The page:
... the next morning. The horse breaking was almost completed, except allotting them into remudas, assigning bell mares, and putting each band under herd for a week or ten days. The weather was fairing off, relieving the strain of riding the range, and the ranch once more relaxed into its languid existence. By a peculiar coincidence, Easter Sunday occurred on April the 13th that year, it being also the sixty-sixth birthday of the ranchero. Miss Jean usually gave a little home dinner on ...
— A Texas Matchmaker • Andy Adams

... answer you according to my belief. She is not," returned the Padre, "or she was not. When she was young—God help me, I fear I neglected that wild lamb—she was surely sane; and yet, although it did not run to such heights, the same strain was already notable; it had been so before her in her father, ay, and before him, and this inclined me, perhaps, to think too lightly of it. But these things go on growing, not only in the individual but ...
— The Works of Robert Louis Stevenson, Volume XXI • Robert Louis Stevenson

... and young, the pressure of modern life puts a still-increasing strain. In all businesses and professions, intenser competition taxes the energies and abilities of every adult; and, to fit the young to hold their places under this intenser competition, they are subject to severer discipline than heretofore. The damage is ...
— Essays on Education and Kindred Subjects - Everyman's Library • Herbert Spencer

... well—the weird note of the hunting banth. And the great carnivore lay directly in her path. But he was not so close as this other thing, hiding there in the shadows just a little way off. What was it? It was the strain of uncertainty that weighed heaviest upon her. Had she known the nature of the creature lurking there half its menace would have vanished. She cast quickly about her in search of some haven of refuge ...
— The Chessmen of Mars • Edgar Rice Burroughs

... behalf of this he offers overwhelming evidence. You affirm unity, he denies plurality. And so you deceive the world into believing that you are saying different things when really you are saying much the same. This is a strain of art beyond the reach of ...
— Parmenides • Plato

... marching song the Russian wrote for McGregor. Who could forget it? Its high pitched harsh feminine strain rang in the brain. How it went pitching and tumbling along in that wailing calling endless high note. It had strange breaks and intervals in the rendering. The men did not sing it. They chanted it. There was in it just the weird haunting something the Russians know how to put into their ...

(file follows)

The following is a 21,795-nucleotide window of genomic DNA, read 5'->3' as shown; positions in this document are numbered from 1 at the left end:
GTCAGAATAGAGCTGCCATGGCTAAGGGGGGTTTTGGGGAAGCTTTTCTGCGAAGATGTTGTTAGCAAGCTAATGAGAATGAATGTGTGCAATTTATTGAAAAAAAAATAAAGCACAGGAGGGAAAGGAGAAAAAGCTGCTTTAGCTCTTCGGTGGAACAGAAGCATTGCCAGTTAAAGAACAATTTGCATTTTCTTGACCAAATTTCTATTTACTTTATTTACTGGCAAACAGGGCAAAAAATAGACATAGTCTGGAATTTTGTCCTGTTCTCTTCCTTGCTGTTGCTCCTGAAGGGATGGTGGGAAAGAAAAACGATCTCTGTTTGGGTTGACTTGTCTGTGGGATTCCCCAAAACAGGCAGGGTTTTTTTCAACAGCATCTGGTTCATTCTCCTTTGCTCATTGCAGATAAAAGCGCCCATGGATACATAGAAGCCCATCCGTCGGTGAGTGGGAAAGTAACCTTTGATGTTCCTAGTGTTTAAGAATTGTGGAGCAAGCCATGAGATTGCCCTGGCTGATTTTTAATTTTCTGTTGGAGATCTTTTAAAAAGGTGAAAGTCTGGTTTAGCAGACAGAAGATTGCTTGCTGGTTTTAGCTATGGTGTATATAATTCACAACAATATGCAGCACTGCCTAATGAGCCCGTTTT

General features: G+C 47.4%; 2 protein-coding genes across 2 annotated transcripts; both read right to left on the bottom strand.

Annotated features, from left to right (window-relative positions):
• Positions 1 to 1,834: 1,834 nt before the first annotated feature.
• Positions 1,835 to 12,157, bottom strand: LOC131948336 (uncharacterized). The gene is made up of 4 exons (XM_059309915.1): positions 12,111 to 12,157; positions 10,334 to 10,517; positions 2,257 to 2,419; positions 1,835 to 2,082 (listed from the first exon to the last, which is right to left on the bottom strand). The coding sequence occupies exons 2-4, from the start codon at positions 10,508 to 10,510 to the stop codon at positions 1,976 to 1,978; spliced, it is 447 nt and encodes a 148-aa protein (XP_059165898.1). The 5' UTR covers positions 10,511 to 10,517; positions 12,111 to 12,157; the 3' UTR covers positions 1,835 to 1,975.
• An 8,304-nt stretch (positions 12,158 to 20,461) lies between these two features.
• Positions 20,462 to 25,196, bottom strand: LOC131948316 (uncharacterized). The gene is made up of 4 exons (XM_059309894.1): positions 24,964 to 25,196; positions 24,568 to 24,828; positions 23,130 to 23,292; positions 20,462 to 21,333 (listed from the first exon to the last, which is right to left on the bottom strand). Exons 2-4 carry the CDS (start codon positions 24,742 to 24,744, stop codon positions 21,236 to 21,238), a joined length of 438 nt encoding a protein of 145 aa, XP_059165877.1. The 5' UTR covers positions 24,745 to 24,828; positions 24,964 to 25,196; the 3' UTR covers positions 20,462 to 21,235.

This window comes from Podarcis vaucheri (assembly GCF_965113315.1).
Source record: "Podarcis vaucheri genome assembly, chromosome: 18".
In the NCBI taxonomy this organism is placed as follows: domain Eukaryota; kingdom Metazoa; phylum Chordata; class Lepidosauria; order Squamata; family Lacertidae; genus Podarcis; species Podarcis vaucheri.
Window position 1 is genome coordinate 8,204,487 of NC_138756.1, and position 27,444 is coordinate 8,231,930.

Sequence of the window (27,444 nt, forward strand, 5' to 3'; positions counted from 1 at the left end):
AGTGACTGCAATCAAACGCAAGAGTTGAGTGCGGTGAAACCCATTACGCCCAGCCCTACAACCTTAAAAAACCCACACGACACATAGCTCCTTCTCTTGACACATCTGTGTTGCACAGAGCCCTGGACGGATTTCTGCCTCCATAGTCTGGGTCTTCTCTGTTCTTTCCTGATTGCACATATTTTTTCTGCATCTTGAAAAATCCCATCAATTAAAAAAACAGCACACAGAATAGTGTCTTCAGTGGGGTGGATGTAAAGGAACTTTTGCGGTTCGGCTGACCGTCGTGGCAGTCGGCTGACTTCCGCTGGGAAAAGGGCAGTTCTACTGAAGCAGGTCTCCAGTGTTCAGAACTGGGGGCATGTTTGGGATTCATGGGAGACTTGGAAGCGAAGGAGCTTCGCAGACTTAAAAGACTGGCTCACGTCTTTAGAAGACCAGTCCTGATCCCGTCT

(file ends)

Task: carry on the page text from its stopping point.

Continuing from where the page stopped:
— Marching Men • Sherwood Anderson

... can happen to your father is to lose control of the Yo Espero property. I think he is going to lose it. They've crowded me out. If I could have endured the strain I'd have stood by your father—for what you did for mine.... ...
— The Danger Mark • Robert W. Chambers

... and stood beside her, listening. He had little taste for music, and no knowledge of the strain she played; but he saw her bending over it, and perhaps he heard among the sounding strings some ...
— Charles Dickens and Music • James T. Lightwood

... we help, I hope," exclaimed Alfy cheerfully. "We must paddle our hardest, so the strain on the ...
— The Island House - A Tale for the Young Folks • F. M. Holmes

... eyes for me only, I didn't like him a bit. He is a little fellow, unsecure on his pins. And like the Balkan princeling I met in Vienna, looks as though there was a strain of Jewish blood in ...
— Secret Memoirs: The Story of Louise, Crown Princess • Henry W. Fischer

... could hear the crackling of fagots and the roar of a newly-kindled fire, so he knew he had no time to spare. He wriggled and pushed his body right and left, right and left, sawing away at the rope, until the strain and exertion started the perspiration from ...